Disabilities Assessor Holding Gender Critical Views Claims Discrimination; Loses Appeal
In the case of Dr David Mackereth v The Department of Work and Pensions (1) Advanced Personnel Management Group (UK) Limited (2):  EAT 99, Mrs Justice Eady and the Employment Appeal Tribunal (EAT) panel found that on several occasions the Employment Tribunal (ET) had erred in applying the key criteria as laid down in Grainger v Nicholson ( UKEAT/0219/09/0311), a landmark case to determine whether a belief or lack of belief amounts to a protected characteristic. However, the EAT still upheld the ET decision and dismissed the appeal based on its findings that Dr Mackereth had not, in fact, been treated less favourably based on his gender critical beliefs and thus suffered no discrimination.
The facts in Dr David Mackereth v The Department of Work and Pensions (1) Advanced Personnel Management Group (UK) Limited (2)
Dr Mackereth (the Claimant) was a doctor and a Christian who held the following beliefs/lack of beliefs:
- According to Genesis 1:27, a person cannot change their sex/gender at will and attempting to do so is pointless, self-destructive and sinful.
- A lack of belief in “Transgenderism” and “gender fluidity”, such that he did not believe that a person can change sex/gender; that “impersonating” the opposite sex may be beneficial for a person’s welfare, or that society should accommodate/encourage such “impersonation”; and
- A belief that it would be irresponsible and dishonest for a health professional to accommodate/encourage a patient’s “impersonation” of the opposite sex.
The Claimant started employment as a health and disabilities assessor, carrying out assessments on behalf of the First Respondent in relation to claims for disability-related benefits. During his induction training, he explained that his beliefs were such that he would not agree to use the preferred pronouns of transgender service users. This conflicted with the Respondents’ policies and attempts were made to clarify the Claimant’s position to see if his beliefs could be accommodated. Ultimately, the Claimant left his employment and brought proceedings in the ET relying on the protected characteristic of religion or belief and claiming direct discrimination, harassment and indirect discrimination.
The decision of the ET
Although they accepted that Christianity was a protected characteristic, the ET found that the Claimant’s gender critical beliefs did not meet the Grainger criteria. And even if his beliefs did amount to a protected characteristic for the purposes of the Equality Act 2010 (EqA 2010), the ET went on to find that he had not suffered the acts of less favourable treatment/harassment complained of and that he had not suffered direct discrimination. The ET further held that the provisions, criteria and practices (“PCPs”) applied (that is to use service users’ preferred pronouns and to confirm a willingness to adhere to that policy) were a necessary and proportionate means of achieving the Respondents’ legitimate aims (to ensure transgender service users were treated with respect and in accordance with their rights under the EqA 2010). The Claimant appealed.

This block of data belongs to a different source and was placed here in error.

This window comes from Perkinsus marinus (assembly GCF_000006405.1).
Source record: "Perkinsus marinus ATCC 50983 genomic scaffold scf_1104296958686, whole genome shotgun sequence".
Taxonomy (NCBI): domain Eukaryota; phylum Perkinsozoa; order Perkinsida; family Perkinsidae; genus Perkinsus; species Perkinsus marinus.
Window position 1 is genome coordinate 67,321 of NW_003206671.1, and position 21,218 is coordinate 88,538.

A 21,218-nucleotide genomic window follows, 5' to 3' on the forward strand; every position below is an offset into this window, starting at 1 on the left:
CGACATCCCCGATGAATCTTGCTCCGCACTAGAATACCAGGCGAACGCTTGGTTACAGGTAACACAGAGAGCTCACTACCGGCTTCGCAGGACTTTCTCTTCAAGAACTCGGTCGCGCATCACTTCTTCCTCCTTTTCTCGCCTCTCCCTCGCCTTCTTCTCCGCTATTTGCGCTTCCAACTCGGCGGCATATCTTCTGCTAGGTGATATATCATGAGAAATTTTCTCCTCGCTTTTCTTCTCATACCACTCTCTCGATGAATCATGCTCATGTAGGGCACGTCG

The decision of the EAT
The EAT dismissed his appeal.
They concurred with the ET that Christianity was indeed a religion that could be a protected characteristic under EqA 2010. However, the merits of the Claimant’s case relied on him showing how his specific gender critical beliefs (as outlined above) were protected within section 10 EqA 2010.
The EAT felt that the ET had erred in applying the Grainger criteria to these specific gender critical beliefs. For example, not properly considering that a lack of belief could be as equally well protected as a belief and concluding that his beliefs were not worthy of respect in a democratic society and not in conflict with the fundamental rights of others. The ET had also wrongly considered the Claimant’s beliefs relative to his particular employment and assumed they must give rise to unlawful discrimination or harassment. Plus, they focused on the potential manifestation of the Claimant’s beliefs instead of the beliefs themselves. In reaching these conclusions, the EAT also considered the case of Forstater v CGD Europe and ors  ICR 1 EAT.
Despite the EAT’s comments on the ET’s approach to belief, in this case, it agreed with the ET’s decision and was correct in finding that the Claimant’s beliefs were not the reason for the Respondents’ conduct. On the question of indirect discrimination, as the Claimant had accepted that his particular beliefs were not shared by all Christians, the ET’s conclusion indirect discrimination was not relevant here, was also correct.
Our lawyers’ views on the case
Caroline Lewis, a lawyer at Redmans, commented: “The practical implication of this case is that section 10 gender critical discrimination claims are likely to be highly fact sensitive. And, that is the situation here with a doctor helping certain kinds of clients under his employment contract. It also appears that the Claimant’s resignation was rather precipitate before giving his employer time to try and deal with the problem and issuing proceedings instead.”
The decision of the Employment Tribunal in Dr David Mackereth v The Department of Work and Pensions (1) Advanced Personnel Management Group (UK) Limited (2) can be found here